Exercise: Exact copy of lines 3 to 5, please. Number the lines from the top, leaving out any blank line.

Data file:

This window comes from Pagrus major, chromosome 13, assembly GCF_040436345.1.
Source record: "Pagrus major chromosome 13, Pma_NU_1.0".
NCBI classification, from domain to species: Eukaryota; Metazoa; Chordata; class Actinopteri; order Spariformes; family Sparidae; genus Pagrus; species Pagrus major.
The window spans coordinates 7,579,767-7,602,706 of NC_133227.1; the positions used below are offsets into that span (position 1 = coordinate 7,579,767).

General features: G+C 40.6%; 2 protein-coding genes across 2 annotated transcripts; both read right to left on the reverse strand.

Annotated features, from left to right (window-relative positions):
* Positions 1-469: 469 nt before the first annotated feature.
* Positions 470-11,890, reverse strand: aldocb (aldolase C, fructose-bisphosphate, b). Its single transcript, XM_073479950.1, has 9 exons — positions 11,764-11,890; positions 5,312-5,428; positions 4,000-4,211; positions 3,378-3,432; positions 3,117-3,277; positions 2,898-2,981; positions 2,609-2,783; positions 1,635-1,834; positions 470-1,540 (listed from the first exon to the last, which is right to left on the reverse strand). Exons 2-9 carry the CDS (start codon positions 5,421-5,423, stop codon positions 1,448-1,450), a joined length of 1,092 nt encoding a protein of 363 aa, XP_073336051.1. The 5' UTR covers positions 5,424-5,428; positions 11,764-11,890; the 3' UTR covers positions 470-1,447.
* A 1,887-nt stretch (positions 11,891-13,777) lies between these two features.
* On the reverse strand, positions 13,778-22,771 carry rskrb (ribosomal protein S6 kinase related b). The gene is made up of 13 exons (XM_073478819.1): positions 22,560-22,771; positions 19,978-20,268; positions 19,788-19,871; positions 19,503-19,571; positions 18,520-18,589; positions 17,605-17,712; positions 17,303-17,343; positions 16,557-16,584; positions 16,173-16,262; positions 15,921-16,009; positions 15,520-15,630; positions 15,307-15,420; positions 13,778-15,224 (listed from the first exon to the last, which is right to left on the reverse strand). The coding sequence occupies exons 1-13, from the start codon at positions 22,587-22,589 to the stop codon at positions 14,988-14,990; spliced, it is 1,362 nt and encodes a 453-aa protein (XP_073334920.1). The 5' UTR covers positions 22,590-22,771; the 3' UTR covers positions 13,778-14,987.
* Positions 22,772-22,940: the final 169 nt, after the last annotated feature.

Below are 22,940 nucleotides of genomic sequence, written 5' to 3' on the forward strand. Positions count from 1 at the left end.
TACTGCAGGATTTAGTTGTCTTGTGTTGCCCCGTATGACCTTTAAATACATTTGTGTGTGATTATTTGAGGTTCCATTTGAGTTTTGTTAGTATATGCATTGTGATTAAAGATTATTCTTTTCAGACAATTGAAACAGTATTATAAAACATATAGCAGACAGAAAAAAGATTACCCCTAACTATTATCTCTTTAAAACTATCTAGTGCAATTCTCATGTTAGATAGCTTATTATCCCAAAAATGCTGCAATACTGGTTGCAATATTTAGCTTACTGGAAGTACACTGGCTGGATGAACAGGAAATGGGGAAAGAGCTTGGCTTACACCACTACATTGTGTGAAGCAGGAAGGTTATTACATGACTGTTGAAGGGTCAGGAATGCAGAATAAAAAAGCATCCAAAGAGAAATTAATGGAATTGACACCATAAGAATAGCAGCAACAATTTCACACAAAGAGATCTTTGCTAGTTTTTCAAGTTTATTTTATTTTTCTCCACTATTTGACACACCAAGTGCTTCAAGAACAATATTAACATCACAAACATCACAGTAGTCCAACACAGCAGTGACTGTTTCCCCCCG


NCBI classification, from domain to species: Eukaryota; Metazoa; Chordata; class Actinopteri; order Spariformes; family Sparidae; genus Pagrus; species Pagrus major.
The window spans coordinates 7,579,767-7,602,706 of NC_133227.1; the positions used below are offsets into that span (position 1 = coordinate 7,579,767).

General features: G+C 40.6%; 2 protein-coding genes across 2 annotated transcripts; both read right to left on the reverse strand.